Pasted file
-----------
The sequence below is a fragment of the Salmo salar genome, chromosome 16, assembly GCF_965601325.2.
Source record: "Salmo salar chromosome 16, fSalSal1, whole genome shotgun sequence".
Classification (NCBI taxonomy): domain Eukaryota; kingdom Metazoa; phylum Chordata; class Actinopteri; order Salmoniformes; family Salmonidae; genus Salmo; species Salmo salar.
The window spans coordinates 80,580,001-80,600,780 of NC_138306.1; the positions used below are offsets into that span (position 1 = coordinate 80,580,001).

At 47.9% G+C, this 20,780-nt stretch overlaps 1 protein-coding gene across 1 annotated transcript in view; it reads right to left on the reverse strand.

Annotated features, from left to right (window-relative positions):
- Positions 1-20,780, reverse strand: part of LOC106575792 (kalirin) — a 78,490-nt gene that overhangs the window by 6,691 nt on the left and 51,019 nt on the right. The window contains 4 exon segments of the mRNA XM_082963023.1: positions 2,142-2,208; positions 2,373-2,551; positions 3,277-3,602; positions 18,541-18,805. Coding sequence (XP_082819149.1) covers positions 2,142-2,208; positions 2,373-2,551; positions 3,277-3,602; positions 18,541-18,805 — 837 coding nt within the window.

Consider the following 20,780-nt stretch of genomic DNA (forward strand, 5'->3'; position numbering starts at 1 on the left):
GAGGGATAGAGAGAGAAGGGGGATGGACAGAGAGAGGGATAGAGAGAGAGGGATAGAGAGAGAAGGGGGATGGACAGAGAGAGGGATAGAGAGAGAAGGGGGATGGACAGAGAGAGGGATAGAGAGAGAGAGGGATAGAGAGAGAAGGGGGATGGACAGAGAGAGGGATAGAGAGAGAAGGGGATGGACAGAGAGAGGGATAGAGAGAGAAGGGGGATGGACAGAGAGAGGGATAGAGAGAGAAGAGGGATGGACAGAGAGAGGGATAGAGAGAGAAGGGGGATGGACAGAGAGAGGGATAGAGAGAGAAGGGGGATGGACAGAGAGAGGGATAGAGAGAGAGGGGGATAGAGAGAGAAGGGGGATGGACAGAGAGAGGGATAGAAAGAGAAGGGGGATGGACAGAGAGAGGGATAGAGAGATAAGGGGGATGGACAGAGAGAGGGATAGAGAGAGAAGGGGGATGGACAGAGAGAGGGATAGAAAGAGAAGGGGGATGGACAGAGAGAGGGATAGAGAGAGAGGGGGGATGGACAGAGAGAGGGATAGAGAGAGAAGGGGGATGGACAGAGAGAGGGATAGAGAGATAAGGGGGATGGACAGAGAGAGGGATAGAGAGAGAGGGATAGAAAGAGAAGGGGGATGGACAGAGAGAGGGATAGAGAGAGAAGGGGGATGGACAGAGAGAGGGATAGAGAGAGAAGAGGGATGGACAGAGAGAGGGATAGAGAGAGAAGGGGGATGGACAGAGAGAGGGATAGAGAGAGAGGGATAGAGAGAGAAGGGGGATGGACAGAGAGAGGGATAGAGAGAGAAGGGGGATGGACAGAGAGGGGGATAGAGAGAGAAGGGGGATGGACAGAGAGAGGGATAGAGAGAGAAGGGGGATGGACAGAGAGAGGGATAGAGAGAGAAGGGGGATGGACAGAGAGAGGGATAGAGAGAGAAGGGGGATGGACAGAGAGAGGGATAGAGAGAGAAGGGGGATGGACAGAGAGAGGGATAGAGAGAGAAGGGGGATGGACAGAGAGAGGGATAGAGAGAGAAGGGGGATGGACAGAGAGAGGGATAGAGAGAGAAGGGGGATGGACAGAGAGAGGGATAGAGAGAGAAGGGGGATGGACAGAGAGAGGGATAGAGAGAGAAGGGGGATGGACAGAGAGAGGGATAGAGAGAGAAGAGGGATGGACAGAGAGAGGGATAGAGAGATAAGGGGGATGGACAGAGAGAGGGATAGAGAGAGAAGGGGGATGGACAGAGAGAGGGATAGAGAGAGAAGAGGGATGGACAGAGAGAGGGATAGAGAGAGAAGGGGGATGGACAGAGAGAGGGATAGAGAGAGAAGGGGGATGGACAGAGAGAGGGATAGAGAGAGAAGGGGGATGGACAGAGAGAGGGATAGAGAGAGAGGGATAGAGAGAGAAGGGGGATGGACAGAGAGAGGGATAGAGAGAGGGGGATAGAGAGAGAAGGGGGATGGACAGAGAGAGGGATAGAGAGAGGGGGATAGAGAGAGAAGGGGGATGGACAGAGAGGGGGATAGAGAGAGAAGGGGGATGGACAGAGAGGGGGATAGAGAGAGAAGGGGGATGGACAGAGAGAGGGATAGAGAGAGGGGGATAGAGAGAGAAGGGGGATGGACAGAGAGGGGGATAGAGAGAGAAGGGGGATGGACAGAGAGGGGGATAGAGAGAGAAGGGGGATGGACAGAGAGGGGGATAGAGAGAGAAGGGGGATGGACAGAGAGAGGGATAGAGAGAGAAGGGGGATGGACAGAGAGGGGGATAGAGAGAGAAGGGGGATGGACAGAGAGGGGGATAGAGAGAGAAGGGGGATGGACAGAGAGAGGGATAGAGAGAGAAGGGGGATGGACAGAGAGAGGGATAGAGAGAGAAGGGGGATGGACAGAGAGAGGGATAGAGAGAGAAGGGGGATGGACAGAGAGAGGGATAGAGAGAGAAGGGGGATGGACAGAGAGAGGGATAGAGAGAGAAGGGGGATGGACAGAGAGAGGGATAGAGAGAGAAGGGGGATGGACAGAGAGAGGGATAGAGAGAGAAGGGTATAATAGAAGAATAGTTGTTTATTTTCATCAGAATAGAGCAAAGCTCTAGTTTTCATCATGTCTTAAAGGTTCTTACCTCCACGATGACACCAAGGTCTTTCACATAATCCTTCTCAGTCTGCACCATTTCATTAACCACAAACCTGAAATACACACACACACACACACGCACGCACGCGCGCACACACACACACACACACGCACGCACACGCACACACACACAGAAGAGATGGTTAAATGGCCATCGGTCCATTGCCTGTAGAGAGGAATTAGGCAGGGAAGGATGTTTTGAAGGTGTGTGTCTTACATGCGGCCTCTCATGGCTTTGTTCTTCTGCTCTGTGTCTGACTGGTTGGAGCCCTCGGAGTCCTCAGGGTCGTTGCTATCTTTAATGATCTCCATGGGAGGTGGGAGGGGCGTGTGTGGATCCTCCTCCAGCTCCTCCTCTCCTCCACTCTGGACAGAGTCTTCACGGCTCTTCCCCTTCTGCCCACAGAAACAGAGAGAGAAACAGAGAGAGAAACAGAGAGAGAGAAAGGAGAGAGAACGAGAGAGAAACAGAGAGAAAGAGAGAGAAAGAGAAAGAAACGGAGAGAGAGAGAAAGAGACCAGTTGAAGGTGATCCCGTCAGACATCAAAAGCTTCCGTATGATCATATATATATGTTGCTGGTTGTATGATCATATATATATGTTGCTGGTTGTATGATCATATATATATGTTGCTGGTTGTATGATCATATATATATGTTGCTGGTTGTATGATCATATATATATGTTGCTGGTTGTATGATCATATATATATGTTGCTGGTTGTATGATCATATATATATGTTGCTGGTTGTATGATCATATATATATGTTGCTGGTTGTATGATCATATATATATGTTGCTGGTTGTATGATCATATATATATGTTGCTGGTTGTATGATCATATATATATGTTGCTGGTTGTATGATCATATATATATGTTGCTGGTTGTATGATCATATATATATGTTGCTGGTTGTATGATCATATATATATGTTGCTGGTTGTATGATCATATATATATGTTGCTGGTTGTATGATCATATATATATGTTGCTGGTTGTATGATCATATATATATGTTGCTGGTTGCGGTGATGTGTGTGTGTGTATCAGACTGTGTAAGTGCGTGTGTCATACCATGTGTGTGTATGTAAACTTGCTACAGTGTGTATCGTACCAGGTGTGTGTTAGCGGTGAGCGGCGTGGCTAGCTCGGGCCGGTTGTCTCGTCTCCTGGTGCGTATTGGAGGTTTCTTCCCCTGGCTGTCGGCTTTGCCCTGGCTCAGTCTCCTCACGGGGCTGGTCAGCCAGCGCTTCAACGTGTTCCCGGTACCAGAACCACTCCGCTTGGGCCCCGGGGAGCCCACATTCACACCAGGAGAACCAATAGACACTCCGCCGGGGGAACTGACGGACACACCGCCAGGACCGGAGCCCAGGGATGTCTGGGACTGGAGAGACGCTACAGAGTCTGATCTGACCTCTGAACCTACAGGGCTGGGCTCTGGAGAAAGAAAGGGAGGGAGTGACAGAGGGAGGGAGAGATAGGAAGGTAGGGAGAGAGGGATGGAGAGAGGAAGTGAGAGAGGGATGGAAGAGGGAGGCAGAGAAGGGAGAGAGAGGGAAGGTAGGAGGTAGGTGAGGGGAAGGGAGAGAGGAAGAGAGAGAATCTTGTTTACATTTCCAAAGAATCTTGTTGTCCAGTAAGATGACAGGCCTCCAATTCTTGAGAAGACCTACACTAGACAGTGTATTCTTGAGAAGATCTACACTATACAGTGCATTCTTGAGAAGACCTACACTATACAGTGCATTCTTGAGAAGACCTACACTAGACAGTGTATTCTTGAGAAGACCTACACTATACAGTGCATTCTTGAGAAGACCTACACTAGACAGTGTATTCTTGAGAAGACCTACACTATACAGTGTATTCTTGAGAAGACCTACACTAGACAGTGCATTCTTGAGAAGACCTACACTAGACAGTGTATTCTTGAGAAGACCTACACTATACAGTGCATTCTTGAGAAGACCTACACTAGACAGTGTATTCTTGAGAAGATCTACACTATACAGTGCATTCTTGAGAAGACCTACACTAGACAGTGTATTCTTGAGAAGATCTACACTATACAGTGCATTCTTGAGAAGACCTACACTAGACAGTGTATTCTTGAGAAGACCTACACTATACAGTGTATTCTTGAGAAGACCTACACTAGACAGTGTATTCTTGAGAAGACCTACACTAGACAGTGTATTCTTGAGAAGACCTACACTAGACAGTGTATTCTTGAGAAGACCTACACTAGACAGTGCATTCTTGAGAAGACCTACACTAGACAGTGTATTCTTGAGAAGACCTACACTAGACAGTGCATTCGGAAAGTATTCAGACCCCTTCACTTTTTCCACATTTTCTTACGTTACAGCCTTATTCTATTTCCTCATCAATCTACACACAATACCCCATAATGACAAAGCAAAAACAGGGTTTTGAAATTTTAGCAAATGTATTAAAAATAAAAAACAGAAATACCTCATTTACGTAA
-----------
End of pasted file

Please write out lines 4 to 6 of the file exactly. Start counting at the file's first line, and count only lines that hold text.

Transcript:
The window spans coordinates 80,580,001-80,600,780 of NC_138306.1; the positions used below are offsets into that span (position 1 = coordinate 80,580,001).

At 47.9% G+C, this 20,780-nt stretch overlaps 1 protein-coding gene across 1 annotated transcript in view; it reads right to left on the reverse strand.

Annotated features, from left to right (window-relative positions):